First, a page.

val alarmIntervalAdapter = object : ColumnAdapter<AlarmInterval, Long> {
override fun decode(databaseValue: Long): AlarmInterval =
AlarmInterval.values().find { == databaseValue.toInt() }!!
override fun encode(value: AlarmInterval): Long =

ColumnAdapter on SQLDelight

4. Provide the platform-specific code

SQLDelight is a KMP-ready library, which means that we can have a single implementation for multiple platforms. However, we still need to provide a platform-specific SqlDriver to help the library create and open the database on Android and iOS.

actual class DriverFactory(private val context: Context) {
actual fun createDriver(): SqlDriver {
return AndroidSqliteDriver(Database.Schema, context, "todo.db")

Android implementation

actual class DriverFactory {
actual fun createDriver(): SqlDriver {
return NativeSqliteDriver(Database.Schema, "todo.db")

iOS implementation


One thing you might notice is that the signatures for both actual implementations are different: on Android, we receive a Context and on iOS we don’t receive any parameter. There are a few ways to implement this, but for now, I would like to share two references I found very useful. Currently, I’m using the first one:

Pre-populating the database

In Alkaa, the Category table is pre-populated with a few categories that are localized based on the user’s device language. Currently, SQLDelight does not have an onCreate callback to inform when the schema is created as Room does. Instead, we can check if the database exists and add the entries if not, meaning that this is executed only on the first time.

In order to work, we need specific code to try to find the file on each platform. On Android this is simple: we already have a handy context function to help us:

override fun shouldPrepopulateDatabase(databaseName: String): Boolean =

On iOS, the functions to check if a file exists use the Objective-C/Swift APIs. But guess what: we can still use Kotlin to write the code since KMP has wrappers for them. One important thing to notice is the path on which SQLDelight creates the database, which took me some time to debug.

A simple code using NSFileManager would look like this:

override fun shouldPrepopulateDatabase(databaseName: String): Boolean =
private fun databaseExists(databaseName: String): Boolean {
val fileManager = NSFileManager.defaultManager
val documentDirectory = NSFileManager.defaultManager.URLsForDirectory(
).last() as NSURL
val file = documentDirectory
return fileManager.fileExistsAtPath(file ?: "")
private const val DATABASE_PATH = "Application Support/databases/"

With this information, we can insert the data only when the schema is created.

Local preferences database

In Alkaa, the local preferences database is used to store simple key-store values, such as the application theme (light, dark, or system default) using Preferences DataStore from Android Jetpack libraries.

Fortunately, this library is part of the efforts Google is making to port Android libraries to KMP support. Currently, this library is in the alpha, so keep in mind that the API is not production-ready yet and Alkaa is an open-source playground app. The code to implement is straightforward and there’s an official sample at GitHub.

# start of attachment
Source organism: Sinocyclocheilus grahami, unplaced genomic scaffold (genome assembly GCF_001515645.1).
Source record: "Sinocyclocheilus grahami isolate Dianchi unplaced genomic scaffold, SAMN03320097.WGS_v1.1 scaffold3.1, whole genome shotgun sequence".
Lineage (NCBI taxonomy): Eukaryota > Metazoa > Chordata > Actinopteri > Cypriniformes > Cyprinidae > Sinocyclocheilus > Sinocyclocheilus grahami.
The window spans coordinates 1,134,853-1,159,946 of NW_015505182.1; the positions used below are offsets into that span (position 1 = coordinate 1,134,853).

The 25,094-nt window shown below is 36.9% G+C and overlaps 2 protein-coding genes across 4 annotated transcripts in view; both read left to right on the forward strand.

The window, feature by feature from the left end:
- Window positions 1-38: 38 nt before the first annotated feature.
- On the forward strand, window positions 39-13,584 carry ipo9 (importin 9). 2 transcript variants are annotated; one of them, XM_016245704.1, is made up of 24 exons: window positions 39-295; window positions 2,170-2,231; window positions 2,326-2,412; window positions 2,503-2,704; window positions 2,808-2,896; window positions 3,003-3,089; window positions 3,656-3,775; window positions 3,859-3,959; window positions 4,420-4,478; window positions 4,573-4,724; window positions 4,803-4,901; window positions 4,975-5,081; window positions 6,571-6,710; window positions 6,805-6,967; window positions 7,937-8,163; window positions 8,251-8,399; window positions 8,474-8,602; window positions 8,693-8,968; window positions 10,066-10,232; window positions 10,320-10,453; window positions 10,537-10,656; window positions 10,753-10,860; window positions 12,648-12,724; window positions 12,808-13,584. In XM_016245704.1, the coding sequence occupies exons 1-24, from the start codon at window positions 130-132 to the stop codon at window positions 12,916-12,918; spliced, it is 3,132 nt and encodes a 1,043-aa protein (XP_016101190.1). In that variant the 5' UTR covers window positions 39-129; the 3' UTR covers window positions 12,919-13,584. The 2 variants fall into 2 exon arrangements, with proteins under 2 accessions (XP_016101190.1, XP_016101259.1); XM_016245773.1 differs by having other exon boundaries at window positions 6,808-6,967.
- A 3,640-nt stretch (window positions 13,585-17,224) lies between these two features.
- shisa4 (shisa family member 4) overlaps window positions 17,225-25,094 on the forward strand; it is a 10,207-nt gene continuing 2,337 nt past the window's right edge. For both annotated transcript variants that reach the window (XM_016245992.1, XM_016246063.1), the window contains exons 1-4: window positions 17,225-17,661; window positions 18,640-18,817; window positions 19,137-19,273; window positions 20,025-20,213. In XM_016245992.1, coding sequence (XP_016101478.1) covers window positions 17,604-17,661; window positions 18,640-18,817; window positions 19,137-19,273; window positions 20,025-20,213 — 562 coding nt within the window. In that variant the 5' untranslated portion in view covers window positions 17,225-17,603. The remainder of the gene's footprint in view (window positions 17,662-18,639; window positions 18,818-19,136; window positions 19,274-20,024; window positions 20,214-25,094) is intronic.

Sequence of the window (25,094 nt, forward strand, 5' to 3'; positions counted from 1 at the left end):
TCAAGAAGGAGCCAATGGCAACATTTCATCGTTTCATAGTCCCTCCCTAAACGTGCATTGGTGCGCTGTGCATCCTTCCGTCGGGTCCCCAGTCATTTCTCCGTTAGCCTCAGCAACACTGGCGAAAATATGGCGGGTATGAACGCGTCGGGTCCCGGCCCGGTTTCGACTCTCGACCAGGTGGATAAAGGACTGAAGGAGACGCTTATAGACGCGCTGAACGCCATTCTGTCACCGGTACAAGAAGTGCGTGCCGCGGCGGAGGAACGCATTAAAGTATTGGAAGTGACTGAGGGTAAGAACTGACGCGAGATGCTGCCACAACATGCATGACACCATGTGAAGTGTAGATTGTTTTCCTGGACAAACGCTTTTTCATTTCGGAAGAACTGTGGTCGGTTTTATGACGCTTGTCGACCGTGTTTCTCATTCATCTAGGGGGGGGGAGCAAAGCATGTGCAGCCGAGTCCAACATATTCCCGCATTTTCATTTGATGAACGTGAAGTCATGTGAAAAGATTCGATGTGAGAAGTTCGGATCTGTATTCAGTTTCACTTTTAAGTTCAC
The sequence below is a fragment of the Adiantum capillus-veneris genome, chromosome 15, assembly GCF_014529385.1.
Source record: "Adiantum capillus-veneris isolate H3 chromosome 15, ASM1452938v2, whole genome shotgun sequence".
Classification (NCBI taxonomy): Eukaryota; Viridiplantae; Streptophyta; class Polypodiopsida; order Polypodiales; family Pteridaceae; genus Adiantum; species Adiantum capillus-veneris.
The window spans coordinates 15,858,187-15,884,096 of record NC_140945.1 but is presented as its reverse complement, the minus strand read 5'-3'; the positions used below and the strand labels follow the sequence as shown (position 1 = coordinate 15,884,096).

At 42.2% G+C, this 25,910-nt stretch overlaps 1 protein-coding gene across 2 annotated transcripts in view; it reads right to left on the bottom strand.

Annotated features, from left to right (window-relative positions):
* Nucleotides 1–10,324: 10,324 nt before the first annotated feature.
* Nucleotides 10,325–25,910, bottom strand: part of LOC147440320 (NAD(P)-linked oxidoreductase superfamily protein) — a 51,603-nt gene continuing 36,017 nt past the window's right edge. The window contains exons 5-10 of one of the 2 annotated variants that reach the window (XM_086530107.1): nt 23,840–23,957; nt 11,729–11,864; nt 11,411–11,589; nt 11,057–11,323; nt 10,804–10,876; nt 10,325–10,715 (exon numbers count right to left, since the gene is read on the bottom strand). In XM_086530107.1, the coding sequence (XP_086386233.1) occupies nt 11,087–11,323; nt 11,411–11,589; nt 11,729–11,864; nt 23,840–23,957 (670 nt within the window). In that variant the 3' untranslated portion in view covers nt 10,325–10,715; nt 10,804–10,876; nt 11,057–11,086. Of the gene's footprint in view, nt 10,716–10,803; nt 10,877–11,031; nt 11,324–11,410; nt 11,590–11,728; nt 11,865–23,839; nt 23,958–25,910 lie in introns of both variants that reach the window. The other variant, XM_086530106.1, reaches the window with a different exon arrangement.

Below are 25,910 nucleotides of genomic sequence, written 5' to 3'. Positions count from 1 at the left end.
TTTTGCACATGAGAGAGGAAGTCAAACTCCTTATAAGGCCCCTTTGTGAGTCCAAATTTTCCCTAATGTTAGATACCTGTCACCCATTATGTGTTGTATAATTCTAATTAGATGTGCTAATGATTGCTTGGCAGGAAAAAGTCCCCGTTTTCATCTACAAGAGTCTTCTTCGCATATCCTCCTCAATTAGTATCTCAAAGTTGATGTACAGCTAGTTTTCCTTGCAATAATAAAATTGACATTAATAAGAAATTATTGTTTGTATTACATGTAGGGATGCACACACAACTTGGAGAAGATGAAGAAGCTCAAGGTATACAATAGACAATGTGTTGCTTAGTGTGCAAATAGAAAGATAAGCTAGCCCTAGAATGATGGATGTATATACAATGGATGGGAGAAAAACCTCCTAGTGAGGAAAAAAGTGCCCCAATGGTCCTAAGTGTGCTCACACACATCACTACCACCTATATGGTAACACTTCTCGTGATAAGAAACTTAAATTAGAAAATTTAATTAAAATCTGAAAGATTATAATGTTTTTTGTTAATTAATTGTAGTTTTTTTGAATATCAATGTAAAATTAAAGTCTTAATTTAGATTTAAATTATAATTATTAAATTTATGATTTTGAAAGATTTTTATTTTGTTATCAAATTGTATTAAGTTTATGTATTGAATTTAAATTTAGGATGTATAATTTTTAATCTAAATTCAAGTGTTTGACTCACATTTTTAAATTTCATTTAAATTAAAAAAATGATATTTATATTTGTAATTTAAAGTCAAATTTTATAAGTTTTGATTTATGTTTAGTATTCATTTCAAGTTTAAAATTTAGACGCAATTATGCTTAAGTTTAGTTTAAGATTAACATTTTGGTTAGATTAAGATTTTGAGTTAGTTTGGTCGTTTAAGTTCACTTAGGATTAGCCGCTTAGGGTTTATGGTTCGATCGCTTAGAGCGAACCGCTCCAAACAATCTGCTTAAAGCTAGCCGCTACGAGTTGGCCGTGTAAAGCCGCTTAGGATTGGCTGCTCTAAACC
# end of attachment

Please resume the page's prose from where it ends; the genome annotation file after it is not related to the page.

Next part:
private lateinit var dataStore: DataStore<Preferences>
private val lock = SynchronizedObject()
fun getDataStore(producePath: () -> String): DataStore<Preferences> =
synchronized(lock) {
if (::dataStore.isInitialized) {
} else {
produceFile = { producePath().toPath() },
).also { dataStore = it }
internal const val dataStoreFileName = "settings.preferences_pb"
view raw DataStore.kt hosted with ❤ by GitHub

Code on commonMain

fun getDataStore(): DataStore<Preferences> = getDataStore(
producePath = { context.filesDir.resolve("datastore/$dataStoreFileName").absolutePath },

Code on androidMain

fun getDataStore(): DataStore<Preferences> = getDataStore(
producePath = {
val documentDirectory: NSURL? = NSFileManager.defaultManager.URLForDirectory(
directory = NSDocumentDirectory,
inDomain = NSUserDomainMask,
appropriateForURL = null,
create = false,
error = null,
requireNotNull(documentDirectory).path + "/$dataStoreFileName"
view raw IosDataStore.kt hosted with ❤ by GitHub

Code on iosMain

Keep the existing data

To keep using the existing preferences database, we need to pay attention to the following details:

  • Setup the same name with extension — during the setup, we need to ensure that the file and extension name are the same. If the DataStore file was set as my_data_store in the Android-only version, the KMP version would need to be my_data_store.preferences_db.
  • Setup the same file path — to make sure we use the existing preference file instead of creating a new one, we need to make sure that the same path from Android DataStore is set. This path can be found by the following function:

By following those simple steps, we can use the same preferences database created by Android DataStore with the multiplatform one. The complete port to multiplatform DataStore can be found on the following pull request:

♻️ Convert Data Store module to KMP by igorescodro · Pull Request #541 · igorescodro/alkaa


As mentioned previously, Alkaa does not have a remote layer connected to a server. However, since this layer is not responsible for persistent data, the replacement should be simple. For multiplatform network libraries, ktor is a great alternative.

What’s next?

We can notice again that having a clear architecture with a good separation of concerns and separating the Android framework code from the business logic, made the migration process much easier. Instead of committing to huge changes, the migration is happening layer-by-layer, giving space and opportunity to focus on each detail before moving to the next one.

The code migrating the data sources can be found on GitHub:

Since all the business logic and data layers are not ported to Kotlin Multiplatform, now it’s time to move to the UI. In the next articles, we will dive into Compose Multiplatform, resource management, navigation, and how to deal with features that are only available to one platform. In the meantime, you can follow the work-in-progress pull request with these changes:

Thank you so much for reading my article! ❤️

This article was previously published on